Originally Published in the Los Angeles Times
Fidel Martinez - January 28, 2021
On Feb. 7, millions worldwide will tune in to watch the Kansas City Chiefs (change the name already!) face off against the Tampa Bay Buccaneers in Super Bowl LV. It promises to be a great game, one that pits the greatest quarterback of all time (Tom Brady) against the quarterback most likely to take that distinction away from him (Patrick Mahomes).
I, however, am most anticipating what will take place the day before: the announcement of the 2021 class of inductees into the Pro Football Hall of Fame. The reason? The likely enshrinement of Tom Flores, a Mexican American pioneer who has long deserved the recognition as a coach.
The Pro Football Hall of Fame’s mission is “to honor the heroes of the game” and “to preserve its history,” and no other candidate on this year’s list of finalists fits that bill better than Flores.
He’s a hero to Raiders fans, having led the team to Super Bowl victories in 1981 (when the team played in Oakland) and in 1984 (when it played in Los Angeles). That’s one more than Hall of Fame coach John Madden won.
It’s worth noting that he did it with a Chicano quarterback, Jim Plunkett.
Flores is also one of just two people (the other being Mike Ditka) to have won a Super Bowl ring as a player, as an assistant coach and as a head coach — his former two rings coming in 1970 with Kansas City and 1977 with the Raiders.
In terms of history, Flores has certainly made it several times over. He was the first Hispanic (a term he’s used to identify himself) quarterback in professional football, the first Hispanic player at that position to be named to the Pro Bowl, the first Hispanic head coach in the NFL and the first to win a Super Bowl, and the first Hispanic executive in the NFL.
Not bad for a kid from the San Joaquin Valley, the son of Mexican farmworkers.
And yet despite his impressive resume, Flores has had to wait decades to be recognized. It’s an exclusion so egregious that Coors, the brewery that tried to use “the decade of the Hispanic” in the ’80s to sell beer, launched a campaign that put the Raider legend’s face on Coors Light cans to pressure voters into righting this wrong.
So why do I, a lifelong fan of the Dallas Cowboys, care so much about Flores’ induction? And why should readers of this newsletter who don’t follow sports care as well?
Because as Latinxs, it should matter that people who look like us and whose stories resemble ours get recognized for their excellence. It’s a reminder that our community is capable of doing great things, of not only imagining “cosas chingonas,” as Javier “Chicharito” Hernandez would say, but also making them a reality.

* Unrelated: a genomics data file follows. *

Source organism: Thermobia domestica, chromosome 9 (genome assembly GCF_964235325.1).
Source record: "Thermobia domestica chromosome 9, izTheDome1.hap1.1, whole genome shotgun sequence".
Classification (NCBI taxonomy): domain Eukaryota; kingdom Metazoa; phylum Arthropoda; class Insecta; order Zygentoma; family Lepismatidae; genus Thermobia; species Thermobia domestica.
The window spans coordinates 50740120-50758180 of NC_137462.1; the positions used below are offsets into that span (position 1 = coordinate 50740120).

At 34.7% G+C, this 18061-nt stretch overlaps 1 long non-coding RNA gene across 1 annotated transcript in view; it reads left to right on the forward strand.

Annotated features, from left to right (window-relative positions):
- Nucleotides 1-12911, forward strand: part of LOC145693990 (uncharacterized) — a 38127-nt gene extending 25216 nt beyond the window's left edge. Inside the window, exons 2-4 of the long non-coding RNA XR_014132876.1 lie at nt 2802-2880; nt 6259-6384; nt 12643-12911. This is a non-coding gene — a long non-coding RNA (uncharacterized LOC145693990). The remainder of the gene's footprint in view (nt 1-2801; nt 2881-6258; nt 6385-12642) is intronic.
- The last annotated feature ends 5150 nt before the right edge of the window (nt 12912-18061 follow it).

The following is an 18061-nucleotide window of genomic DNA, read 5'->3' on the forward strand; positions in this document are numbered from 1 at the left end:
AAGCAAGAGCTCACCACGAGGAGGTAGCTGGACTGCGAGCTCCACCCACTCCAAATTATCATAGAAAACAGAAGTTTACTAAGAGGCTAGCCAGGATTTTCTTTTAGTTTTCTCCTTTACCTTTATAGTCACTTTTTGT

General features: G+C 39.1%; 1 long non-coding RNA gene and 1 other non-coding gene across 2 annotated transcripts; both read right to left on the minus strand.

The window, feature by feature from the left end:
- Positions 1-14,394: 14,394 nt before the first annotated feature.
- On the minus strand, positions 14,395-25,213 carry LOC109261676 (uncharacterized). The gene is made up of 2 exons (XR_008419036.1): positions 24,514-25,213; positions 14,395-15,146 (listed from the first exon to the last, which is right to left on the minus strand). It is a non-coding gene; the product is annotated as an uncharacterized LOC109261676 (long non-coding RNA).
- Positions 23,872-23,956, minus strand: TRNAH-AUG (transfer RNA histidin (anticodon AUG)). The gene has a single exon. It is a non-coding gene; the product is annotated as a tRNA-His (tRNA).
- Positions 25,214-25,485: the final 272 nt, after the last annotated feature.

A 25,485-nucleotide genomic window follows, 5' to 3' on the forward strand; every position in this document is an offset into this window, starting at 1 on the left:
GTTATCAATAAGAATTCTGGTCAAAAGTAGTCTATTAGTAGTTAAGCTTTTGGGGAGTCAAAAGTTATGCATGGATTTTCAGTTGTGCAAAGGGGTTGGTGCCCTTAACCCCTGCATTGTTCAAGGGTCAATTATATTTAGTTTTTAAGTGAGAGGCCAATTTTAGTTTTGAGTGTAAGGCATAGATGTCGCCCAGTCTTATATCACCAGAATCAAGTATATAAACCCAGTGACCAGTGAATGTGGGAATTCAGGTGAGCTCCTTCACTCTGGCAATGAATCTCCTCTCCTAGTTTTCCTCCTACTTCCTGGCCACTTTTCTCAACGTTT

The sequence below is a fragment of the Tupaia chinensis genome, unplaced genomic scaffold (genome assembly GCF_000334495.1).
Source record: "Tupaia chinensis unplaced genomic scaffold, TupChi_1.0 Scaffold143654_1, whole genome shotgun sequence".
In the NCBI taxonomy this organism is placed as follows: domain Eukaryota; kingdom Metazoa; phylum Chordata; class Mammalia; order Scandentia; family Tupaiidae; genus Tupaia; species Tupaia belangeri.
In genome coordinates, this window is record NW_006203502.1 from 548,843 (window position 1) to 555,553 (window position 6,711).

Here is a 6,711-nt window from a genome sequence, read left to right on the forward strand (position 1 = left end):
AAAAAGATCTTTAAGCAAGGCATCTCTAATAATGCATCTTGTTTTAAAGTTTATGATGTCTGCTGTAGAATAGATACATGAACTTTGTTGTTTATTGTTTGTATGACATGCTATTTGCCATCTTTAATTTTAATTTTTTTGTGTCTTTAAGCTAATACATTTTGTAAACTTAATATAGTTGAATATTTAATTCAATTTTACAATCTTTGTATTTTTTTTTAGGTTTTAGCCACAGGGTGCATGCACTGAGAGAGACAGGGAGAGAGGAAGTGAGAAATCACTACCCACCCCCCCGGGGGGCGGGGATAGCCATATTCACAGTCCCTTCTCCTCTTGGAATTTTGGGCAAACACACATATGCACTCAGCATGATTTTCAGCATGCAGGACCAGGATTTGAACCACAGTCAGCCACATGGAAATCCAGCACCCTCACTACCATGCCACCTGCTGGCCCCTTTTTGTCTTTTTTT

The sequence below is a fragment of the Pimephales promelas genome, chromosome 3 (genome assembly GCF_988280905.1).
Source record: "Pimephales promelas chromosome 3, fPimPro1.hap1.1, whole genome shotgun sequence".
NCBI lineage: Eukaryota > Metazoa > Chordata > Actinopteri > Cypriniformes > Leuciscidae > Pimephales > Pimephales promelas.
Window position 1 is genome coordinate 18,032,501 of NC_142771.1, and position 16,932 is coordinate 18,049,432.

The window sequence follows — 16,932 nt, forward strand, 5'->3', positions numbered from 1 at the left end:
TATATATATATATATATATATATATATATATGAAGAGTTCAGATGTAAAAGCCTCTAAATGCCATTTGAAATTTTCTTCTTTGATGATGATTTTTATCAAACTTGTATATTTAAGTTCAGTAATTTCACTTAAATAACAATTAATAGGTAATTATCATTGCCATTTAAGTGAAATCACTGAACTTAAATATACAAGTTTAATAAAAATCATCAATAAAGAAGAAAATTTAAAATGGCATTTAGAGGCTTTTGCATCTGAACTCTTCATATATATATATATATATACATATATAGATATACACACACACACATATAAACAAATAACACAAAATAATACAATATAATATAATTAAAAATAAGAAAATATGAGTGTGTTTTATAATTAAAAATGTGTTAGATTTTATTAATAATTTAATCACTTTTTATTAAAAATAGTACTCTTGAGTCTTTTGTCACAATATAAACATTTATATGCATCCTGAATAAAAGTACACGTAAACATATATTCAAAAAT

It’s aspirational and inspirational.
“Personally, it’s important for the recognition,” Adam Arellano, a 45-year-old Raiders fan from Santa Maria, Calif., recently told me. “A brown-skinned guy whose family worked the fields like my grandparents and mother did, who achieved and succeeded. It’s good to see that. He embodies the Raiders’ motto of ‘commitment to excellence.’”
It matters to people like Arellano and myself now just as it mattered to members of our community back in the 1980s.
“That is precisely why their success is so significant to Latinos,” the late columnist Frank del Olmo, a trailblazer in his own right, wrote 40 years ago in The Times a week before Super Bowl XV, which featured the Raiders and the Philadelphia Eagles.
“Whether the Raiders win or lose the Super Bowl game, millions of Latinos will be proud simply that Flores and Plunkett are there,” Del Olmo wrote. “For they will be there not as representatives of their people but as competent professionals whose skill, determination and hard work have brought them to the pinnacle of success in their field.”
And it should also matter to the NFL. After all, Flores has done more to grow the sport — as of 2019, it had more than 30 million Latinx fans — than the league’s own half-baked and superficial campaigns during National Hispanic Heritage Month.
Flores is keenly aware of how much he means to the Latinx community.
“I didn’t really realize it until years later — after I did most of my work — how important it was to them,” he said in 2020. “When I traveled around the country I would talk to somebody who would say, ‘My dad watched you play.’ Or ‘My grandfather watched you play and coach, and he cried.’
“You think about those things,” he said. “I tell people, ‘I’m not going in — if I go in — by myself. I’m going in with a lot of people. A lot of fans; a lot of the Raider Nation.’”